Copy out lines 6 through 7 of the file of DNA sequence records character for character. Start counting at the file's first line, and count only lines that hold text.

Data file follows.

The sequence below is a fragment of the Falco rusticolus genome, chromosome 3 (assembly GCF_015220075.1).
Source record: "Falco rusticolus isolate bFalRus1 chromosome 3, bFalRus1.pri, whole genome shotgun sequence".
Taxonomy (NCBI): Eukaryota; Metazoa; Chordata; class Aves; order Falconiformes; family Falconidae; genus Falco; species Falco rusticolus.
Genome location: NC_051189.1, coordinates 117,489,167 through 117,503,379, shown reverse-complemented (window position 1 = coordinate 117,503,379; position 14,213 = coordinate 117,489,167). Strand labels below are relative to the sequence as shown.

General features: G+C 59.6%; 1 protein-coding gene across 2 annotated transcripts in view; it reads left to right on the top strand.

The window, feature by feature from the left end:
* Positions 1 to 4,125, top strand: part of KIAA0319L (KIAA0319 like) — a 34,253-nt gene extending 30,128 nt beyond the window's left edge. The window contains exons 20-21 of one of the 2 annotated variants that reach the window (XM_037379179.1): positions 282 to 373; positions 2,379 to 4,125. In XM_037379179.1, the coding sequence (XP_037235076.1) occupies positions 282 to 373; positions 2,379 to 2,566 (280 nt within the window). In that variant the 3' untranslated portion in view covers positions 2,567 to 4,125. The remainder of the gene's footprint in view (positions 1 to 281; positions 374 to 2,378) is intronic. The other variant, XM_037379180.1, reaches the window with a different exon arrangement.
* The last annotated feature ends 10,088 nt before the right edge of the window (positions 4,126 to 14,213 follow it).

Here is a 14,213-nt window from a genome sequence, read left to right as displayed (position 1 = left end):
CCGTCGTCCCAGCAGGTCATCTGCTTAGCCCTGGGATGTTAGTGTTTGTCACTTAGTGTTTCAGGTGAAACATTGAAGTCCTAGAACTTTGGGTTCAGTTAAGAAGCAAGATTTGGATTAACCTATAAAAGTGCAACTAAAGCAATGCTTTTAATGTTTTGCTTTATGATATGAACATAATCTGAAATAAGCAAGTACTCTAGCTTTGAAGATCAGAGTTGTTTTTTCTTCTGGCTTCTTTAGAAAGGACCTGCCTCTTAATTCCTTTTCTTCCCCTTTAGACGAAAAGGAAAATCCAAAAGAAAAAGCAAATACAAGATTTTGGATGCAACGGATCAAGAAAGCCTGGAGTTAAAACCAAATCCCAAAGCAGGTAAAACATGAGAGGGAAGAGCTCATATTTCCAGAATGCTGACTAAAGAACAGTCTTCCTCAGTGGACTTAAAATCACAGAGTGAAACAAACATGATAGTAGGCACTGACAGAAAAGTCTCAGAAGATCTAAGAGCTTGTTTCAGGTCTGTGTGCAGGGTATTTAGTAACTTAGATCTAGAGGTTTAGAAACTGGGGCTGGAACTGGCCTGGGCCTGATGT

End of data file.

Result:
The window, feature by feature from the left end:
* Positions 1 to 4,125, top strand: part of KIAA0319L (KIAA0319 like) — a 34,253-nt gene extending 30,128 nt beyond the window's left edge. The window contains exons 20-21 of one of the 2 annotated variants that reach the window (XM_037379179.1): positions 282 to 373; positions 2,379 to 4,125. In XM_037379179.1, the coding sequence (XP_037235076.1) occupies positions 282 to 373; positions 2,379 to 2,566 (280 nt within the window). In that variant the 3' untranslated portion in view covers positions 2,567 to 4,125. The remainder of the gene's footprint in view (positions 1 to 281; positions 374 to 2,378) is intronic. The other variant, XM_037379180.1, reaches the window with a different exon arrangement.